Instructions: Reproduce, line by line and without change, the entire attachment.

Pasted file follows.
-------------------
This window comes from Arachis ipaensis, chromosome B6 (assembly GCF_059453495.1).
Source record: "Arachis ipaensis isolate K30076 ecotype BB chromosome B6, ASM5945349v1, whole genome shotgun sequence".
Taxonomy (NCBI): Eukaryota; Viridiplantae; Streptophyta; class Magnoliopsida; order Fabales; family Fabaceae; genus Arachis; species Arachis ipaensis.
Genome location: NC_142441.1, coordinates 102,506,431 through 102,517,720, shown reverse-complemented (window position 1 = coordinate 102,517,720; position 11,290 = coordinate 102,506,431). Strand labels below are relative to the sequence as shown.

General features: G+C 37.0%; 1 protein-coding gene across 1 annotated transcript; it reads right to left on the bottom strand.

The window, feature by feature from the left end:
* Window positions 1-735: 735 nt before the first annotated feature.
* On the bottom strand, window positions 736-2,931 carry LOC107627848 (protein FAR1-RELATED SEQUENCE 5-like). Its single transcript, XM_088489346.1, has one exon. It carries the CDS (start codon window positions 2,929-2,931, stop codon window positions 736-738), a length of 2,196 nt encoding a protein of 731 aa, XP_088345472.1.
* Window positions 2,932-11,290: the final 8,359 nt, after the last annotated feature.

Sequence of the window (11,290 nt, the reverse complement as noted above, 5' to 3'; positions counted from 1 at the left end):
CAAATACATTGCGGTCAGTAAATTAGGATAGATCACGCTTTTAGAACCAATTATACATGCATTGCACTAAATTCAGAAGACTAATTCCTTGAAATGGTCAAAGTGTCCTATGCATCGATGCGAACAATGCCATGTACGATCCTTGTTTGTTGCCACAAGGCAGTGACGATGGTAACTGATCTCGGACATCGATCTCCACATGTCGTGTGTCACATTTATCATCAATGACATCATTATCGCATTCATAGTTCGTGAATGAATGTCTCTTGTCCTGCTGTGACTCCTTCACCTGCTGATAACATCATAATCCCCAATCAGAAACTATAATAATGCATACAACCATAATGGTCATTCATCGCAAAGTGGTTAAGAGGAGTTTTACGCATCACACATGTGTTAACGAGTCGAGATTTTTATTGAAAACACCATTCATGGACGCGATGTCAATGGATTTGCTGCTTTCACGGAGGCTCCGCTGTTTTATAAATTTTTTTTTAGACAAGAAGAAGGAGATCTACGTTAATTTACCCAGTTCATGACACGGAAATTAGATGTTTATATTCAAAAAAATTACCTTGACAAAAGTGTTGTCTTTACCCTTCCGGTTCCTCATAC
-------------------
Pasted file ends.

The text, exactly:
This window comes from Arachis ipaensis, chromosome B6 (assembly GCF_059453495.1).
Source record: "Arachis ipaensis isolate K30076 ecotype BB chromosome B6, ASM5945349v1, whole genome shotgun sequence".
Taxonomy (NCBI): Eukaryota; Viridiplantae; Streptophyta; class Magnoliopsida; order Fabales; family Fabaceae; genus Arachis; species Arachis ipaensis.
Genome location: NC_142441.1, coordinates 102,506,431 through 102,517,720, shown reverse-complemented (window position 1 = coordinate 102,517,720; position 11,290 = coordinate 102,506,431). Strand labels below are relative to the sequence as shown.

General features: G+C 37.0%; 1 protein-coding gene across 1 annotated transcript; it reads right to left on the bottom strand.

The window, feature by feature from the left end:
* Window positions 1-735: 735 nt before the first annotated feature.
* On the bottom strand, window positions 736-2,931 carry LOC107627848 (protein FAR1-RELATED SEQUENCE 5-like). Its single transcript, XM_088489346.1, has one exon. It carries the CDS (start codon window positions 2,929-2,931, stop codon window positions 736-738), a length of 2,196 nt encoding a protein of 731 aa, XP_088345472.1.
* Window positions 2,932-11,290: the final 8,359 nt, after the last annotated feature.

Sequence of the window (11,290 nt, the reverse complement as noted above, 5' to 3'; positions counted from 1 at the left end):
CAAATACATTGCGGTCAGTAAATTAGGATAGATCACGCTTTTAGAACCAATTATACATGCATTGCACTAAATTCAGAAGACTAATTCCTTGAAATGGTCAAAGTGTCCTATGCATCGATGCGAACAATGCCATGTACGATCCTTGTTTGTTGCCACAAGGCAGTGACGATGGTAACTGATCTCGGACATCGATCTCCACATGTCGTGTGTCACATTTATCATCAATGACATCATTATCGCATTCATAGTTCGTGAATGAATGTCTCTTGTCCTGCTGTGACTCCTTCACCTGCTGATAACATCATAATCCCCAATCAGAAACTATAATAATGCATACAACCATAATGGTCATTCATCGCAAAGTGGTTAAGAGGAGTTTTACGCATCACACATGTGTTAACGAGTCGAGATTTTTATTGAAAACACCATTCATGGACGCGATGTCAATGGATTTGCTGCTTTCACGGAGGCTCCGCTGTTTTATAAATTTTTTTTTAGACAAGAAGAAGGAGATCTACGTTAATTTACCCAGTTCATGACACGGAAATTAGATGTTTATATTCAAAAAAATTACCTTGACAAAAGTGTTGTCTTTACCCTTCCGGTTCCTCATAC